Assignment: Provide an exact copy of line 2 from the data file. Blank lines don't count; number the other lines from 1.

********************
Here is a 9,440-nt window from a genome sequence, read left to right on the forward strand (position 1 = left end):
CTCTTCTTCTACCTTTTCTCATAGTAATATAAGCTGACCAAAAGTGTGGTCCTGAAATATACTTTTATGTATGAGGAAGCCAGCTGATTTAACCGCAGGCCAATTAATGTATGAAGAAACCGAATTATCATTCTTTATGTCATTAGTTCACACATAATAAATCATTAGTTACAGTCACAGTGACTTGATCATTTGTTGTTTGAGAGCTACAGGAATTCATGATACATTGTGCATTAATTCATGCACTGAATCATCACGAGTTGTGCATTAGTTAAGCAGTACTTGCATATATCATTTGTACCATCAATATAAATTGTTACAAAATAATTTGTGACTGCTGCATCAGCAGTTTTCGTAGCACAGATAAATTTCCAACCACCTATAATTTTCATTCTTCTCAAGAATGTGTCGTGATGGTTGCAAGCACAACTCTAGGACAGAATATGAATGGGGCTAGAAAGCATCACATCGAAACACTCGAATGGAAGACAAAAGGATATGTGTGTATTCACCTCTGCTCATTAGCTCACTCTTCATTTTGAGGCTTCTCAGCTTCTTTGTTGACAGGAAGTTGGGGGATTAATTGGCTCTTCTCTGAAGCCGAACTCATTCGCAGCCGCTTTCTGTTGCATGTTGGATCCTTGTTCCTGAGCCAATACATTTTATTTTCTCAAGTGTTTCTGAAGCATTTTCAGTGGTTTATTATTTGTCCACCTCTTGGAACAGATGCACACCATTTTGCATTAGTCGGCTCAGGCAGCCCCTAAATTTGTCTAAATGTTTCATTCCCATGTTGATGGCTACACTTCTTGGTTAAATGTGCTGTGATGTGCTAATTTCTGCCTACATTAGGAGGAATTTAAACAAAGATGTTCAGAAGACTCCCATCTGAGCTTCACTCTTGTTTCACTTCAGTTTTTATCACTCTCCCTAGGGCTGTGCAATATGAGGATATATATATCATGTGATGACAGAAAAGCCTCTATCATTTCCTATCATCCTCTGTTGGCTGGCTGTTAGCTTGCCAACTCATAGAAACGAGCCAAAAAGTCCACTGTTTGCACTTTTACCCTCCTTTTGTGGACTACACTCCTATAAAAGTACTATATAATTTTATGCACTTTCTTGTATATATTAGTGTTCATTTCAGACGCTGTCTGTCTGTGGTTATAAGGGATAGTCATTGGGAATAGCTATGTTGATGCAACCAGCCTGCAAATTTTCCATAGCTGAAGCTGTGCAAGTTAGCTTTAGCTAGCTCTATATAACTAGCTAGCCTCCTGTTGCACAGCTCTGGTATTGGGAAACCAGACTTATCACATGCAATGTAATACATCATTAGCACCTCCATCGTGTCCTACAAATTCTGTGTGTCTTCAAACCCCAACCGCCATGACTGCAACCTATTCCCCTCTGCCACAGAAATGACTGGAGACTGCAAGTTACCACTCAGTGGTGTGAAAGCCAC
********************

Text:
CTCTTCTTCTACCTTTTCTCATAGTAATATAAGCTGACCAAAAGTGTGGTCCTGAAATATACTTTTATGTATGAGGAAGCCAGCTGATTTAACCGCAGGCCAATTAATGTATGAAGAAACCGAATTATCATTCTTTATGTCATTAGTTCACACATAATAAATCATTAGTTACAGTCACAGTGACTTGATCATTTGTTGTTTGAGAGCTACAGGAATTCATGATACATTGTGCATTAATTCATGCACTGAATCATCACGAGTTGTGCATTAGTTAAGCAGTACTTGCATATATCATTTGTACCATCAATATAAATTGTTACAAAATAATTTGTGACTGCTGCATCAGCAGTTTTCGTAGCACAGATAAATTTCCAACCACCTATAATTTTCATTCTTCTCAAGAATGTGTCGTGATGGTTGCAAGCACAACTCTAGGACAGAATATGAATGGGGCTAGAAAGCATCACATCGAAACACTCGAATGGAAGACAAAAGGATATGTGTGTATTCACCTCTGCTCATTAGCTCACTCTTCATTTTGAGGCTTCTCAGCTTCTTTGTTGACAGGAAGTTGGGGGATTAATTGGCTCTTCTCTGAAGCCGAACTCATTCGCAGCCGCTTTCTGTTGCATGTTGGATCCTTGTTCCTGAGCCAATACATTTTATTTTCTCAAGTGTTTCTGAAGCATTTTCAGTGGTTTATTATTTGTCCACCTCTTGGAACAGATGCACACCATTTTGCATTAGTCGGCTCAGGCAGCCCCTAAATTTGTCTAAATGTTTCATTCCCATGTTGATGGCTACACTTCTTGGTTAAATGTGCTGTGATGTGCTAATTTCTGCCTACATTAGGAGGAATTTAAACAAAGATGTTCAGAAGACTCCCATCTGAGCTTCACTCTTGTTTCACTTCAGTTTTTATCACTCTCCCTAGGGCTGTGCAATATGAGGATATATATATCATGTGATGACAGAAAAGCCTCTATCATTTCCTATCATCCTCTGTTGGCTGGCTGTTAGCTTGCCAACTCATAGAAACGAGCCAAAAAGTCCACTGTTTGCACTTTTACCCTCCTTTTGTGGACTACACTCCTATAAAAGTACTATATAATTTTATGCACTTTCTTGTATATATTAGTGTTCATTTCAGACGCTGTCTGTCTGTGGTTATAAGGGATAGTCATTGGGAATAGCTATGTTGATGCAACCAGCCTGCAAATTTTCCATAGCTGAAGCTGTGCAAGTTAGCTTTAGCTAGCTCTATATAACTAGCTAGCCTCCTGTTGCACAGCTCTGGTATTGGGAAACCAGACTTATCACATGCAATGTAATACATCATTAGCACCTCCATCGTGTCCTACAAATTCTGTGTGTCTTCAAACCCCAACCGCCATGACTGCAACCTATTCCCCTCTGCCACAGAAATGACTGGAGACTGCAAGTTACCACTCAGTGGTGTGAAAGCCAC